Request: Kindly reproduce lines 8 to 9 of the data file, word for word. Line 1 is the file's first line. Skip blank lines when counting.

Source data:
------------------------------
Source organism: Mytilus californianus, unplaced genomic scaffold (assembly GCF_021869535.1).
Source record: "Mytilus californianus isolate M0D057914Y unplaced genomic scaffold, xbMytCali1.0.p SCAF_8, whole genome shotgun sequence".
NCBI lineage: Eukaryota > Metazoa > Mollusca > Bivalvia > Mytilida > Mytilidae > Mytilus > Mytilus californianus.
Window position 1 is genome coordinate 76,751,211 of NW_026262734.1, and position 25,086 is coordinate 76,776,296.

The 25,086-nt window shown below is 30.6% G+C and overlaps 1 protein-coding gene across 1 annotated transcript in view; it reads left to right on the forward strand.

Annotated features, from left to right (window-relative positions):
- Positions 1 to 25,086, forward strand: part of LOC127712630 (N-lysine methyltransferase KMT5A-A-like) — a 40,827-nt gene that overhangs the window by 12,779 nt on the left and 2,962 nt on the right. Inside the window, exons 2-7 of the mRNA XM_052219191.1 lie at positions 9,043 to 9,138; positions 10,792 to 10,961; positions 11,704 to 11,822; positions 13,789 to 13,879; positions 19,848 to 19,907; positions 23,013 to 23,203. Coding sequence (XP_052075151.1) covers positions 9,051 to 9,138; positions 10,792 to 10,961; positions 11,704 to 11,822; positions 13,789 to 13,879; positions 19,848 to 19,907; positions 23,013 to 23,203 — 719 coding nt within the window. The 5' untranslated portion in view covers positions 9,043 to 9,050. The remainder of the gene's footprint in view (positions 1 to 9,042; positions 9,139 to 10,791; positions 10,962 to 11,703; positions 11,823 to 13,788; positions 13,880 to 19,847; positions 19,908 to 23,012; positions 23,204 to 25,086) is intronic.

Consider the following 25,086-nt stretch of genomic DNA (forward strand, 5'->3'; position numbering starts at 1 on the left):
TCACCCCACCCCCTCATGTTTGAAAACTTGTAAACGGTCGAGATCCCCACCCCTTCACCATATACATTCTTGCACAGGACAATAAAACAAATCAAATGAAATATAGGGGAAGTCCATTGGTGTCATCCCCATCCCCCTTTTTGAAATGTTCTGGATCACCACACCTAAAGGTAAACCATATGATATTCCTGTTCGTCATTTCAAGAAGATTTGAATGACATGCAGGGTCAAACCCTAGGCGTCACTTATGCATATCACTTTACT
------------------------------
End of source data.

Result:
Consider the following 25,086-nt stretch of genomic DNA (forward strand, 5'->3'; position numbering starts at 1 on the left):
TCACCCCACCCCCTCATGTTTGAAAACTTGTAAACGGTCGAGATCCCCACCCCTTCACCATATACATTCTTGCACAGGACAATAAAACAAATCAAATGAAATATAGGGGAAGTCCATTGGTGTCATCCCCATCCCCCTTTTTGAAATGTTCTGGATCACCACACCTAAAGGTAAACCATATGATATTCCTGTTCGTCATTTCAAGAAGATTTGAATGACATGCAGGGTCAAACCCTAGGCGTCACTTATGCATATCACTTTACT